Here we look at England's loss against Australia in 1987, India's first-round exit in 2007 and some other heart-breaking moments from World Cups of the past.
Big tournaments across various sports are fraught with stories of heroes and chivalrous performances from teams. Yet, embedded between those majestic tales are unforgettable episodes of angst and anguish from those whose journey to glory is cut short mid-way. The Cricket World Cup, the first edition of which was played in 1975 has seen quite a few harrowing moments resulting in crestfallen teams making an unceremonious exit from the tournament. Here we list out ten of the most heart-wrenching moments of all:
1. England fall agonizingly short in the 1987 World Cup final
Mike Gatting is unquestionably a hero. But his larger than life image took a massive dent in the 1987 World Cup finals when his horrendous shot selection cost England the finals against Australia at Kolkata. Australia had put together 253 in the first innings, buoyed by David Boon’s 75. A daunting target against a formidable attack swayed England’s way after Mike Gatting and Bill Athey put on a 69-run stand for the third wicket.
The assurance that the partnership gave made England firm favourites until a brainfade from Gatting swung the game Australia’s way. The England batsman attempted a reverse sweep off part-timer Allan Border only to be caught behind for 41. Ian Chappell called the shot a ‘brain lock’ while Border was just glad Gatting had messed up.
“I hadn’t seen many reverse sweeps up until that point,” Border had told cricket.com.au recalling Mike Gatting’s unorthodox shot. “Gatt [Gatting] was a good exponent of it [reverse sweep] – but not on this particular day,” he added.
2. The rain-rule that terminated South Africa’s maiden World Cup journey
South Africa’s return to cricket after Apartheid proved to be a memorable one as they surged to the semi-finals of their maiden World Cup in 1992. A sprightly fielding unit and a sharp bowling attack powered the Proteas to the semi-finals where they were to take on England.
England reached 252/6 in a rain-interrupted game after being put in to bat by Kepler Wessels. South Africa lost wickets as they looked to start with a bang but found enough firepower to challenge the total in the end. After 42.5 overs, they had made 231/6 with 22 needed in 13 balls. A 12-minute rain break saw overs being cut and the rain rule existing then meant that the least productive overs of the opposition had to be cut.
When South Africa and England came back onto the field, the equation was an impossible 21 runs to win from one ball. The controversial moment broke South African hearts and led to an outcry over the rain rule which was completely unfair and later changed.
3. India’s exit that fans couldn’t digest in 1996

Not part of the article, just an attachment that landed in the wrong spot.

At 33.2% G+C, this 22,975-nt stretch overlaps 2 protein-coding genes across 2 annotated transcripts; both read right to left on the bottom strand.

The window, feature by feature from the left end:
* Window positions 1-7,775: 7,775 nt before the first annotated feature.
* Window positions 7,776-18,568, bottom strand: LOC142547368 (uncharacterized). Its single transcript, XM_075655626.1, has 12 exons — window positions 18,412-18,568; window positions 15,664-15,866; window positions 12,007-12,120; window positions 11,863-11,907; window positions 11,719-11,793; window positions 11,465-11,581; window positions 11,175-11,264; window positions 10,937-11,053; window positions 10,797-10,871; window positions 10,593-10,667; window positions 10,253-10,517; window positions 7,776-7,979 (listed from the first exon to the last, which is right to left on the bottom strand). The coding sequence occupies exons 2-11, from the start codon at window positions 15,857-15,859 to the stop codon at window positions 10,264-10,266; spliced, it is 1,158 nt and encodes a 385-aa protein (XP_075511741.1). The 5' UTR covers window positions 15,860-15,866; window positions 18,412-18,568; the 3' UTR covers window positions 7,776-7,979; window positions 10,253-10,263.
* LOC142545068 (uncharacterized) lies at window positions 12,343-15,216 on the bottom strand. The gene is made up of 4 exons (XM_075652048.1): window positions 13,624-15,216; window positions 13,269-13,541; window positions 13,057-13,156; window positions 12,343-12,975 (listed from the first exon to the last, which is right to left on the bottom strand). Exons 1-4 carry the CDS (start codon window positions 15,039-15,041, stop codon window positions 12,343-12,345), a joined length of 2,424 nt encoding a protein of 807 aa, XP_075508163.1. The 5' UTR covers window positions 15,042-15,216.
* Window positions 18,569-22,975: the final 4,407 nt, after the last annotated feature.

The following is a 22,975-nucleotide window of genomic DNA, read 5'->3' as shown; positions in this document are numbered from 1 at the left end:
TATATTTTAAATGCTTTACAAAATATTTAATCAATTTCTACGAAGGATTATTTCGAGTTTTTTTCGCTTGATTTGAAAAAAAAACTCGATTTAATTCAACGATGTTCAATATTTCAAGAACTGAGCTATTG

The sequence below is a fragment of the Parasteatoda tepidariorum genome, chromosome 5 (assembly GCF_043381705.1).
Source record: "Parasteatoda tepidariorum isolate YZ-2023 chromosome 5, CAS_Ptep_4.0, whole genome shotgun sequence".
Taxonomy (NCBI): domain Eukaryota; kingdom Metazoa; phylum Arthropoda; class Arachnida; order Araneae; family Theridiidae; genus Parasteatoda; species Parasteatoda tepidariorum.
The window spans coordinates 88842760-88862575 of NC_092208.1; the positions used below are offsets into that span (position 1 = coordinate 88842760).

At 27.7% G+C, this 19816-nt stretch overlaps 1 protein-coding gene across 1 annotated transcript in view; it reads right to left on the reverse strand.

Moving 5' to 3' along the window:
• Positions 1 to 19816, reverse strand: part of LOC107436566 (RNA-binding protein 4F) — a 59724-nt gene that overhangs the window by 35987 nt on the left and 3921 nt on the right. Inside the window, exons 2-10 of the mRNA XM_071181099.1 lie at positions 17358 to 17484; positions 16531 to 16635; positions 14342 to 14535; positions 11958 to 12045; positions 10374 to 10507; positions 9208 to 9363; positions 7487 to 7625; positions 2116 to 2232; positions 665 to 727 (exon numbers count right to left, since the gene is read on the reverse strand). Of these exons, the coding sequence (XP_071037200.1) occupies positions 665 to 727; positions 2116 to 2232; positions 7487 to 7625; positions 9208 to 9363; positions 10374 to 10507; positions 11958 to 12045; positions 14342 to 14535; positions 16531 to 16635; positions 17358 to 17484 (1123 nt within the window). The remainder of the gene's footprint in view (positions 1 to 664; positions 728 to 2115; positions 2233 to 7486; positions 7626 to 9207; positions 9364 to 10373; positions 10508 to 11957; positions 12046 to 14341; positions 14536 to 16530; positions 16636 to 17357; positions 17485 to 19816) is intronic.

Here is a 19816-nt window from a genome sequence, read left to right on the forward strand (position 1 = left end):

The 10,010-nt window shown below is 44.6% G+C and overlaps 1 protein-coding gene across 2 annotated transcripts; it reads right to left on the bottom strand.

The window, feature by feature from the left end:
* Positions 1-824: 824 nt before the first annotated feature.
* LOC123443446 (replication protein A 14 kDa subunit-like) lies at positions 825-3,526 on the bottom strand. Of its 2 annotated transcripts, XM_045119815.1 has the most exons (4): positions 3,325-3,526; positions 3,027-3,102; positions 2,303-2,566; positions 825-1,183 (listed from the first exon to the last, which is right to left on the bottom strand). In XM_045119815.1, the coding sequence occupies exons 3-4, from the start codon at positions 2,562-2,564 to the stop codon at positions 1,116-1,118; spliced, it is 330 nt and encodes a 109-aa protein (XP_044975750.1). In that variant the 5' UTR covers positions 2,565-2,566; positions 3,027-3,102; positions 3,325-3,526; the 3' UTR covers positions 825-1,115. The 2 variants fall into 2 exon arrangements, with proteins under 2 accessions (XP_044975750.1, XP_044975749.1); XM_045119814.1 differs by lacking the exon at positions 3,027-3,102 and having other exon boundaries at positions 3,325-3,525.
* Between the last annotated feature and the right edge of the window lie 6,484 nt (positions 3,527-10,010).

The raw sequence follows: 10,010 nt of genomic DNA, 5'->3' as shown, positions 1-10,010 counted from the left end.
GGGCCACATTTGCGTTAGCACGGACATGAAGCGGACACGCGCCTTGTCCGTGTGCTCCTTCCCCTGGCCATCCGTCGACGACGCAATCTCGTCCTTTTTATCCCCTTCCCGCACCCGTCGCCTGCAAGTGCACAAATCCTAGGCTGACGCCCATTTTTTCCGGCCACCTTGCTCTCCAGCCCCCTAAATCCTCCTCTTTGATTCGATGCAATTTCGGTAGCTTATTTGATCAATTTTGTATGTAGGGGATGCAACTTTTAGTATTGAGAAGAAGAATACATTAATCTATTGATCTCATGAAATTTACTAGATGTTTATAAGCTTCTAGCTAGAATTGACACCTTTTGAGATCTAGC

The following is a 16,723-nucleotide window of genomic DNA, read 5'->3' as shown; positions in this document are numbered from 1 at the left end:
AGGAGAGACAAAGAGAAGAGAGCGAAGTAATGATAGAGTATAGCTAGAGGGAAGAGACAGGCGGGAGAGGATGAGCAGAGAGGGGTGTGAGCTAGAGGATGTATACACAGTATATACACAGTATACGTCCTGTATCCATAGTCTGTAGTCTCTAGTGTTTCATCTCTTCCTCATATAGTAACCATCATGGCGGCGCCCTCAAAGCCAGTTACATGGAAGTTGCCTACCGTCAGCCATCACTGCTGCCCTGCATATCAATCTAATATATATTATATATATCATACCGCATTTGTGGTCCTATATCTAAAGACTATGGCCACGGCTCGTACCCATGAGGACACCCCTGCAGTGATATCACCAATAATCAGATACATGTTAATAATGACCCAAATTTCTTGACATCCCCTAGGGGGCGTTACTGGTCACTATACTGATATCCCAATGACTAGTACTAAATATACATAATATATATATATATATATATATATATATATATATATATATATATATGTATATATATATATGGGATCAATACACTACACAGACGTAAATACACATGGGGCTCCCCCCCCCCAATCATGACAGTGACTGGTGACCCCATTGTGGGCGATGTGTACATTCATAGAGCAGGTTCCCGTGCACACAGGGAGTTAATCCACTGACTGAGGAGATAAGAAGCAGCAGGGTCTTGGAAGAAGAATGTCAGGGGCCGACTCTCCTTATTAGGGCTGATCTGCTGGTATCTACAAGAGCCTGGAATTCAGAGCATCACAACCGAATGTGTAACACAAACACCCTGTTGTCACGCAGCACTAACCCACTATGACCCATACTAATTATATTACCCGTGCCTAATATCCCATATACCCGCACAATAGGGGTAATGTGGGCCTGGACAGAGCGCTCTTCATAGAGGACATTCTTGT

Some poor batting and a truly angered crowd led to one of the most controversial matches in World Cup history. Neighbours India and Sri Lanka faced off in the semi-finals of the 1996 World Cup at Eden Gardens and the game turned out to be a one-sided affair with the home team collapsing like a pack of cards.
Sri Lanka made 251/8 after being put in to bat by Mohammad Azharuddin but India fought back in the run-chase with Sachin Tendulkar at his flamboyant best. Alongside Sanjay Manjrekar, Tendulkar put on 90 for the second wicket and India were firm favourites in the chase at this point.
However, the game turned on its head when Tendulkar was stumped off Sanath Jayasuriya’s left-arm orthodox bowling. It paved the way for an unexpected collapse as India went from 98/1 to 120/8. The enraged crowd threw bottles onto the ground and set the stands on fire. Though the match referee attempted to pacify the crowd, the efforts went in vain and the match had to be awarded to Sri Lanka. It was a heart-breaking moment for the Indian side which had developed a bad habit of fumbling in big matches in the nineties.
4. Richie Richardson’s lonely battle that ended in vain
Each and every one of 1996’s World Cup knockout matches was a treat but the cream of the lot was perhaps the rather unfancied semi-final between Australia and West Indies at Mohali. Dented by Curtly Ambrose and Ian Bishop early, Australia were tottering at 15/4 when Stuart Law and Michael Bevan combined in a 138-run stand. A final flourish helped them to 207, which was still below par.
West Indies were cruising in the run-chase at 165/2 in 41 overs when their batsmen started committing hara-kiri en masse. From 165/2, they went to 187/7 and 202/9 with skipper Richie Richardson waging a lonely battle. He was on 49 off 123 balls and remained West Indies’ sole hope. With six needed in four balls, Richardson badly needed strike but Walsh went for an ill-advised slog, played all around it and was cleaned up by Fleming for a golden duck. West Indies fell agonizingly short of a berth in the finals and had no one but themselves to blame.
"It was a nerve-wracking time in the dressing room, given Courtney's [Walsh] reputation with the bat. We were just hoping he would stay at the other end and bat time. He's always nervous when he has a bat in his hand," Ian Bishop later reminisced the dressing room atmosphere on that day.
Mark Waugh later wrote in his autobiography about the match — "How the bloody hell did we win that?"
5. South Africa’s epic mess up in the 1999 World Cup semis
If West Indies’ 1996 screw up isn’t talked about more, it is only because of an even bigger capitulation by the South Africans at Edgbaston. The match earned Proteas the ‘chokers’ tag as they went from a position of strength to eventually scrape through with a tie, but it wasn’t enough to stop them from being knocked out of the tournament.
Some exceptional bowling had seen the Proteas tie up Australian batsmen and the eventual total of 213 seemed quite achievable for a strong South African batting line-up. They got off to a great start until Shane Warne interrupted their surge. At 61/4, the chase had derailed but Jacques Kallis and Jonty Rhodes put on 84 for the fifth wicket.